The efficiency of the ScaLAPACK software depends on efficient implementations of the BLAS and the BLACS being provided by computer vendors (or others) for their computers. The BLAS and the BLACS form a low-level interface between ScaLAPACK software and different computer architectures. Table 5.5 presents performance numbers indicating how well the BLACS and Level 3 BLAS perform on different distributed-memory computers. For each computer this table shows the flop rate achieved by the matrix-matrix multiply Level 3 BLAS routine SGEMM/DGEMM () on a node versus the theoretical peak performance of that node, the underlying message-passing library called by the BLACS, and the approximated values of the latency () and the bandwidth () achieved by the BLACS versus the underlying message-passing software for the machine.

**Table 5.5:** BLACS and Level 3 BLAS performance indicators

The values for latency in table 5.5 were obtained by timing the cost of a 0-byte message. The bandwidth numbers table 5.5 were obtained by increasing message length until message bandwidth was saturated. We used the same timing mechanism for both the BLACS and the underlying message-passing library.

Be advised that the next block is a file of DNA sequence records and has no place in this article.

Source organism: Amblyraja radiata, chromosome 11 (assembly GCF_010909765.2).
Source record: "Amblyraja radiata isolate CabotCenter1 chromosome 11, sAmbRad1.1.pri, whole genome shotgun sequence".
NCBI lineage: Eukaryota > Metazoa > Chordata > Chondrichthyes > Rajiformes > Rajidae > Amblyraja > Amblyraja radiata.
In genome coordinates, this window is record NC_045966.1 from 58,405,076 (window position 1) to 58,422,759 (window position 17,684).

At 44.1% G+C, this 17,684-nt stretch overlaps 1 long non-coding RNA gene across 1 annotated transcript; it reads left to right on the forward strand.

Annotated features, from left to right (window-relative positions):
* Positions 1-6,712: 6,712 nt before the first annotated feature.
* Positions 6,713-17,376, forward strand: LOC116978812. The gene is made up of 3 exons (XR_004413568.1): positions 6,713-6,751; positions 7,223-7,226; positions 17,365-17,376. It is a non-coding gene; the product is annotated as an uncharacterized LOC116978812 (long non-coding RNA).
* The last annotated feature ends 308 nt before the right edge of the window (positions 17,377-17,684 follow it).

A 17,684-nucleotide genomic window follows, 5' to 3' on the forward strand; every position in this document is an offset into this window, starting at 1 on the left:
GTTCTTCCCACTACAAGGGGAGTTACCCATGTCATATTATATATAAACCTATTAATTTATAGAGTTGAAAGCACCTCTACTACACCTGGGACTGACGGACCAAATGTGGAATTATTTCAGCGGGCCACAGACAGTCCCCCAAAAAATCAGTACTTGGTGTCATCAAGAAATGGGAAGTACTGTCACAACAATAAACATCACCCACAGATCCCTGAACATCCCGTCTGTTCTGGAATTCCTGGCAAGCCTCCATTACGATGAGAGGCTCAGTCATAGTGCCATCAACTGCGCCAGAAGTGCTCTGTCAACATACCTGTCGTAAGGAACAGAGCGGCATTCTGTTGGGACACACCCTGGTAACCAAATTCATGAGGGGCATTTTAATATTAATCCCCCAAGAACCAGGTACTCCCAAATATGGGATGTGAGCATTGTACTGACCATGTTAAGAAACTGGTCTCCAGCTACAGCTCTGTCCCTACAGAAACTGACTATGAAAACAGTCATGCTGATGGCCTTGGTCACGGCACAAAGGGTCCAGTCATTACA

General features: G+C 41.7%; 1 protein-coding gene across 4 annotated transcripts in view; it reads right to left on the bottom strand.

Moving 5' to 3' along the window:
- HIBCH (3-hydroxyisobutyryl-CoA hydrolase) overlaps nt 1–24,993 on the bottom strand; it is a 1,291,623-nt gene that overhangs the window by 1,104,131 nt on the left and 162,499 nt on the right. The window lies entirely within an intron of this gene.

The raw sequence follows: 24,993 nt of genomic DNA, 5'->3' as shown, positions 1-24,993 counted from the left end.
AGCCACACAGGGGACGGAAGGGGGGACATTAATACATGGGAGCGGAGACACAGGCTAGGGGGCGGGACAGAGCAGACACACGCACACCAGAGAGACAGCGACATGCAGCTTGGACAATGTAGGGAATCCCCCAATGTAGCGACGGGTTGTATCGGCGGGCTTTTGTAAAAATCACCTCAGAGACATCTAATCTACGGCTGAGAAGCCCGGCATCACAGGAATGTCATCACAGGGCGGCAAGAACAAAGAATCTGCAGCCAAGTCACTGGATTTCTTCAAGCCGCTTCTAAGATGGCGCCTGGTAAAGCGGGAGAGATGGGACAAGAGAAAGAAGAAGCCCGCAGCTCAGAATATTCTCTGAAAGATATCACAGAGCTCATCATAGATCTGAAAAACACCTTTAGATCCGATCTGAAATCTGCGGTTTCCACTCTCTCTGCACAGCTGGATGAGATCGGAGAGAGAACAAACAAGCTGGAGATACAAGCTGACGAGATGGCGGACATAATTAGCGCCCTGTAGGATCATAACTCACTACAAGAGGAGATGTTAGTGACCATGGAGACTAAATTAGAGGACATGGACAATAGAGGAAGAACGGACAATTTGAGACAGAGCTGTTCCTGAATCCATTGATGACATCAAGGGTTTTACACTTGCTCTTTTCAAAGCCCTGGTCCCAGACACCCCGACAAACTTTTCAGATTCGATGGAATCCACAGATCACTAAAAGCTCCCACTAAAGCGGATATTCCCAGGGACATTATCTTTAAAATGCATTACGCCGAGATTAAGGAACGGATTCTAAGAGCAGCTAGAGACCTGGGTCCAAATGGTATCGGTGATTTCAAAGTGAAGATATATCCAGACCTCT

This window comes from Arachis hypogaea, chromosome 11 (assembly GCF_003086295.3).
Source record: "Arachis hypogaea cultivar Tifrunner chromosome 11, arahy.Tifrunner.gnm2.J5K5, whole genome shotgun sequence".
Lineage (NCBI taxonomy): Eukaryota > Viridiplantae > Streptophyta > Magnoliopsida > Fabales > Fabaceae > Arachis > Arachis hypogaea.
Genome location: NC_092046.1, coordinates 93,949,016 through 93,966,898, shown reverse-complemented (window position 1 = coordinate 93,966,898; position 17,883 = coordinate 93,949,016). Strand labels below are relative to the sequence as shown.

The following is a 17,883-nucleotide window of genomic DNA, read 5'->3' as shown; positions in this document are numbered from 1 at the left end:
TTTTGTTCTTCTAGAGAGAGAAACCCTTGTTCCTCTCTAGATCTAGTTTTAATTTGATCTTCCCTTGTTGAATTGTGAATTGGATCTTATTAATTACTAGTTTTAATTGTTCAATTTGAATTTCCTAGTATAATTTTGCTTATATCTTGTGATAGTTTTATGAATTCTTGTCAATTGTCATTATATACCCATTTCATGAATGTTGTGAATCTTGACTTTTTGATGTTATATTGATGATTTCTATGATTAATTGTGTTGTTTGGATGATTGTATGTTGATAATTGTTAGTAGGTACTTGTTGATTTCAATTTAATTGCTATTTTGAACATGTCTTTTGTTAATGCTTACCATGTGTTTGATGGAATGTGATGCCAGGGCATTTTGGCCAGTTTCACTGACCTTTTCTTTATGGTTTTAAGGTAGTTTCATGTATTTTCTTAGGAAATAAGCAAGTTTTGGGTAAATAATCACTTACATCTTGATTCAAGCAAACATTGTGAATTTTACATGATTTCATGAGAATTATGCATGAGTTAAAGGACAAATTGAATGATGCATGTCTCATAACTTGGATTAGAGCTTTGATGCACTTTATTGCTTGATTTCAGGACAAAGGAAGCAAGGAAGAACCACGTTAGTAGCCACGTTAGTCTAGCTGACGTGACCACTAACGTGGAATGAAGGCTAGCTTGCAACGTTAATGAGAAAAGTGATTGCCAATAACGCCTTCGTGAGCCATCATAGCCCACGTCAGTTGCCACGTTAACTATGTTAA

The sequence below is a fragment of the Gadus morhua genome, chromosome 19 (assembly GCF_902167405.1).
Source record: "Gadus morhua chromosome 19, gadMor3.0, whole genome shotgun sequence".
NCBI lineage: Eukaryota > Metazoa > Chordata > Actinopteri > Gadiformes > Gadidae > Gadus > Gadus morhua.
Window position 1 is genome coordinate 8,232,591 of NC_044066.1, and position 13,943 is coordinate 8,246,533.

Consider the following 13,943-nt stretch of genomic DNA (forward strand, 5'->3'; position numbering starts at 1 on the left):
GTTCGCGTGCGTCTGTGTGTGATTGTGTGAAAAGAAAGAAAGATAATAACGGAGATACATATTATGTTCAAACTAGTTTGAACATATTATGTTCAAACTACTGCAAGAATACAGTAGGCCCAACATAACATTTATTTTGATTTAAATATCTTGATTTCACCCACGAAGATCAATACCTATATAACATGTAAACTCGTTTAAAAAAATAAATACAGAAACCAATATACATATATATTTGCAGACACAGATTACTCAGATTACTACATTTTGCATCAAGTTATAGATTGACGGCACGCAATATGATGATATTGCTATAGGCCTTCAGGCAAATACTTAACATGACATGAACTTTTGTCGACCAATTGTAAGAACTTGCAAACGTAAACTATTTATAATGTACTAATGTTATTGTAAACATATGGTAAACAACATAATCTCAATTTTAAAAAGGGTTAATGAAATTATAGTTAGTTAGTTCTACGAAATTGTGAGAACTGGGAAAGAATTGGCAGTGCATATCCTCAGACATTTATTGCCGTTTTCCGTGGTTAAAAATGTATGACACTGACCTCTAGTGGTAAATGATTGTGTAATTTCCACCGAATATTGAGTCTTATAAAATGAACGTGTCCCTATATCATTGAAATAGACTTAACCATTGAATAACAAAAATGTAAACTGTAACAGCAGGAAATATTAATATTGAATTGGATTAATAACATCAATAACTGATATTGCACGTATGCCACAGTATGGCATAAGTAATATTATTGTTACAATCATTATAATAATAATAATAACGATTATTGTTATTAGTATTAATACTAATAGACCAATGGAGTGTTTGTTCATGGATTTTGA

These numbers are actual timing numbers, not values based on hardware peaks, for instance. Therefore, they should be considered as approximate values or indicators of the observed performance between two nodes, as opposed to precise evaluations of the interconnection network capabilities. On the CRAY, the numbers reported are for MPI and the MPIBLACS, instead of the more optimal shmem library with CRAY's native BLACS.

For all four computers, a machine-specific optimized BLAS
implementation was used for all the performance numbers reported
in this chapter. For the IBM Scalable POWERparallel 2 (SP2)
computer, the IBM Engineering and Scientific Subroutine Library (ESSL)
was used [88]. On the Intel XP/S MP Paragon computer, the Intel
Basic Math Library Software (Release 5.0) [89] was used.
On the Sun Ultra Enterprise 2
workstation, the Dakota Scientific Software Library (DSSL)
was used. The DSSL BLAS implementation used only one processor
per node. The speed of the BLAS matrix-matrix multiply routine shown
in Table 5.5 has been obtained for the following
operation ,
where *A*, *B*, and *C* are square matrices of order 500.

Tue May 13 09:21:01 EDT 1997